While Didenchuk is a widely-known name for his musical skill, MC Kilimmen is far more mysterious. Kilimmen isn’t his true name but a stage name — and his identity remains unknown, shielded by the full-body suit that has Ukrainian carpet patterns on it to appear like tattoos. In Ukrainian, Kilimmen literally translates to “Carpetman.” As a member of their group, he is less a person than a symbol — a representation of “Ukrainian hip-hop with a post-Soviet past.” Psiuk has described him as a sort of Ukrainian superhero. In the group, Kilimmen raps, sings, and DJs. He also dances, not only in hip-hop and breakdance styles but also the hopak (a Ukrainian folk dance).

In the band’s early days, Psiuk continued to live in Kalush and traveled occasionally to Kyiv for rehearsals. Their debut single “Не маринуй” (literally “Do not Marinate” in Ukrainian) was released in October 2019 along with a YouTube music video that gained more than 800,000 views in only two weeks. They released their second single “Ти гониш” (You are Racing) a month later in November 2019, and this time they not only attracted thousands of new fans but also the attention of the major American hip-hop record label Def Jam, who began to promote their music and make it easily accessible across streaming platforms.

Kalush continued to release singles throughout the next couple years until they finally released their debut album in 2021. The album was titled HOTIN (Хотінь, written in Latin characters) named after a neighborhood in the city of Kalush. To date, the most popular song on that album, called “Зорі” (Stars) has nearly 5 million streams on Spotify. The album was followed by more single releases and, by the end of 2021, one more album called ЙО-ЙО (Yoyo).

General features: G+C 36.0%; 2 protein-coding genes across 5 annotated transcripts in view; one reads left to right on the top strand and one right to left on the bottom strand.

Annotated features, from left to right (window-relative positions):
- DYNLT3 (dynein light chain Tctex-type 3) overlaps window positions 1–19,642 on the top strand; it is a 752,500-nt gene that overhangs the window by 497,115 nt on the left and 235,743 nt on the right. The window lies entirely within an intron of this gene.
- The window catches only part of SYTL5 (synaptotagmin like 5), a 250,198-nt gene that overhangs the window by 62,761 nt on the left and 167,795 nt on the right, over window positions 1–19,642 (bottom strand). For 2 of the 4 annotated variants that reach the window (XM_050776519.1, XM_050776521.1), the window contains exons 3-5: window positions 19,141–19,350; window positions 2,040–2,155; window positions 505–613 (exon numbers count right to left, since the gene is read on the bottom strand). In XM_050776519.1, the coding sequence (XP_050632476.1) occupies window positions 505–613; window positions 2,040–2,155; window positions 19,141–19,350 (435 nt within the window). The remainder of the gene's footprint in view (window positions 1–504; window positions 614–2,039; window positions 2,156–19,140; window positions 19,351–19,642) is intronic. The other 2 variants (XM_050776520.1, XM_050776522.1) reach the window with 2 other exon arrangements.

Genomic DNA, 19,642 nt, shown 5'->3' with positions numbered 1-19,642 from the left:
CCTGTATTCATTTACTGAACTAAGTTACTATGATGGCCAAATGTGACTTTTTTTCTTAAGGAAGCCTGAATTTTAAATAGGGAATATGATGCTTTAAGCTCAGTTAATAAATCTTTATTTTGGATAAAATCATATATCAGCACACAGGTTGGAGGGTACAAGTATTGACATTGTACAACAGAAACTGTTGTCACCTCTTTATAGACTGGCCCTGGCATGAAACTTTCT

In late 2021, Kalush decided to create Kalush Orchestra — an extension of Kalush with a focus on folk-rap. “The band brings together traditional, ancient Ukrainian folklore with modern hip-hop sounds,” Psiuk describes. In early 2022, Kalush Orchestra entered Vidbir, Ukraine’s competition that chooses who will represent the country in the annual Eurovision Song Contest. The song “Stefania” was their entry and was written in tribute to Psiuk’s mother. Kalush Orchestra came in second place, and after the first-place winner, Alina Pash, withdrew herself from the competition due to a scandal, “Stefania” was chosen to represent Ukraine in Eurovision 2022. It was the third song sung entirely in Ukrainian chosen to do so.

Just days after Kalush Orchestra found out that they would represent Ukraine in Eurovision, Russia began what it calls its “special military operation” in Ukraine. While “Stefania” was written about Psiuk’s own mother, the lyrics were now taken to be about Ukraine itself as a motherland. Words such as “she lulled me asleep and she gave me the rhythm, and maybe my will can’t be taken away because she gave it to me” and “I’ll always find my way home, even if all roads are destroyed” resonated deeply with Ukrainians everywhere, as well as with audiences internationally.

The song earned first place in the competition, in a win that felt monumental in such a dark time. The pink hat Psiuk wore during their performance became a symbol of national strength and unity, and a train line was even named “The Stefania Express” after the song. “This victory is for every Ukrainian,” Psiuk rejoiced in his speech afterwards. “Our aim is not only to make Ukrainian popular not only in Ukraine, but all over the world. Eurovision is a very cool platform for that. We would like to create a situation where Ukrainian music has a place in the world market and for it to be really needed.”

Kalush’s music can be found online on Youtube and Spotify. Kalush Orchestra’s also has a designated Youtube page.

About the author

Mira Sneirson

Mira Sneirson, at the time she wrote for this site, was a recent graduate of Williams College in Massachusetts where she double-majored in Russian and Computer Science. While in college, she studied abroad in Tbilisi, Georgia through the Williams in Georgia program. A semi-retired theatre kid, she is an avid fan of Eurovision and hopes to someday work in the field of educational technology with a focus on language learning. The material produced here was written as part of an SRAS Online Research Internship.

Program attended: Online Internships

View all posts by: Mira Sneirson